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Hamid Ghassemi-Shall, a Canadian citizen among a batch of political prisoners released by Iran ahead of a UN speech by Iran President Hassan Rouhani. Amnesty International
Hamid Ghassemi-Shall, a Canadian citizen among a batch of political prisoners released by Iran ahead of a UN speech by Iran President Hassan Rouhani. Amnesty International

Globe editorial

The end of an Iranian-Canadian’s nightmare Add to ...

It is the most momentous release of a Canadian prisoner from a Middle East jail cell in years, and it has nothing to do with Tarek Loubani and John Greyson.

These two men arrived home on Friday to a heroes’ welcome after seven weeks in a Cairo prison, but the far more important homecoming occurred a day earlier, to much less fanfare.

Hamid Ghassemi-Shall’s release from Iran’s notorious Evin prison, where he spent years on death row, is arguably much more significant, because it is part of a wider diplomatic strategy on the part of Iran, meant to prove that its new president, Hassan Rouhani, is willing to usher in less hostile relations with the West, promising substantial talks around his country’s nuclear ambitions.

The former shoe salesman, who travelled in 2008 to Tehran to visit his mother, was arrested on charges of espionage and subjected to physical beatings and psychological torture while he waited to be hanged. Ottawa’s concerted efforts to secure his freedom failed. Ultimately, his release was secured as part of a larger release of 80 political prisoners freed by Iran on the eve of this month’s United Nations gathering in New York.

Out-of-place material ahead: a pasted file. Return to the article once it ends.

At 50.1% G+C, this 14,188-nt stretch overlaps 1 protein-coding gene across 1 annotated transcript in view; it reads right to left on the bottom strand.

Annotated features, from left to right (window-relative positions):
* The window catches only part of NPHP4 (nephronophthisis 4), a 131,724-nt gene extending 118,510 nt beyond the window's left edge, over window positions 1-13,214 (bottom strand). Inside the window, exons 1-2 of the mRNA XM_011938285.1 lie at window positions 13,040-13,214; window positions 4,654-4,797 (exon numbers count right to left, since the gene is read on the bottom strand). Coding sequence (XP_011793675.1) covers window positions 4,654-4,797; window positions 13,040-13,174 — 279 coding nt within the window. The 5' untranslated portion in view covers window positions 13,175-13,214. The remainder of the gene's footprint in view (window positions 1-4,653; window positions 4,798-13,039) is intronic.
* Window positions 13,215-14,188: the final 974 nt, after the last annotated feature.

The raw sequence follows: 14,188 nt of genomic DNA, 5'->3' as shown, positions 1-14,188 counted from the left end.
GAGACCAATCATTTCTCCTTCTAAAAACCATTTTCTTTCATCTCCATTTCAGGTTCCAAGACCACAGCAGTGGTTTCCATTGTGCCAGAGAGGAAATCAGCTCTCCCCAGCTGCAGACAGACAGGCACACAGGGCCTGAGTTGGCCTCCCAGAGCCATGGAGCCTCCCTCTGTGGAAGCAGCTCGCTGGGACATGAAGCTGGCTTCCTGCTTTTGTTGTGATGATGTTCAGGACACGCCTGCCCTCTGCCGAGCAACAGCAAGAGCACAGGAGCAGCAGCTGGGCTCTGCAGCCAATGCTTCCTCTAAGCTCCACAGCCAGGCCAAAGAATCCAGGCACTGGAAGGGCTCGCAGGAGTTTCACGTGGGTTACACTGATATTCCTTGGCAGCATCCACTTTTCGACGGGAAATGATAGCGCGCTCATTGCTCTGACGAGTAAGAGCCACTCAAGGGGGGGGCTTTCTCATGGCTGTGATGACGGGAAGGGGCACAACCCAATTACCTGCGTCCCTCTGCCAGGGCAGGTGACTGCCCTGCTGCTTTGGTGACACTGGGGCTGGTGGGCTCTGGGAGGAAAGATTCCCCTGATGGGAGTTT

Prime Minister Stephen Harper, who severed Ottawa’s diplomatic relations with Tehran last year, has rightly welcomed Mr. Ghassemi-Shall’s release. Given the Iranian regime’s track record, he is also wise to remain wary of its current charm offensive, but Canada’s stubborn, unyielding skepticism over Mr. Rouhani’s broader intentions is out of step with most of its allies.

Speaking at the UN this month, John Baird, the Minister of Foreign Affairs, sounded only slightly less hostile than Israeli Prime Minister Benjamin Netanyahu, who dismissed Mr. Rouhani as a wolf in sheep’s clothing.

Ottawa’s enmity toward Iran should be tempered by confidence-building measures. It should harness the momentum of Mr. Ghassemi-Shall’s release to press for the freedom of Saeed Malekpour and other Canadians still serving time in Iranian jails. That is tough to do when Ottawa’s embassy in Tehran remains out of service.

Mr. Baird has said it would take more than a “smile” to bring about any kind of thaw with Iran. Admittedly, some of Mr. Rouhani’s moves may be rhetorical – such as his government’s recent announcement it would cancel an annual anti-Zionist conference. But this is the first time in 32 years that Iran has expressed a desire to reset its relationship with the West.

Mr. Ghassemi-Shall’s release is real. It is substantial. It is more than a smile. In Canada’s eyes, it should count for something.

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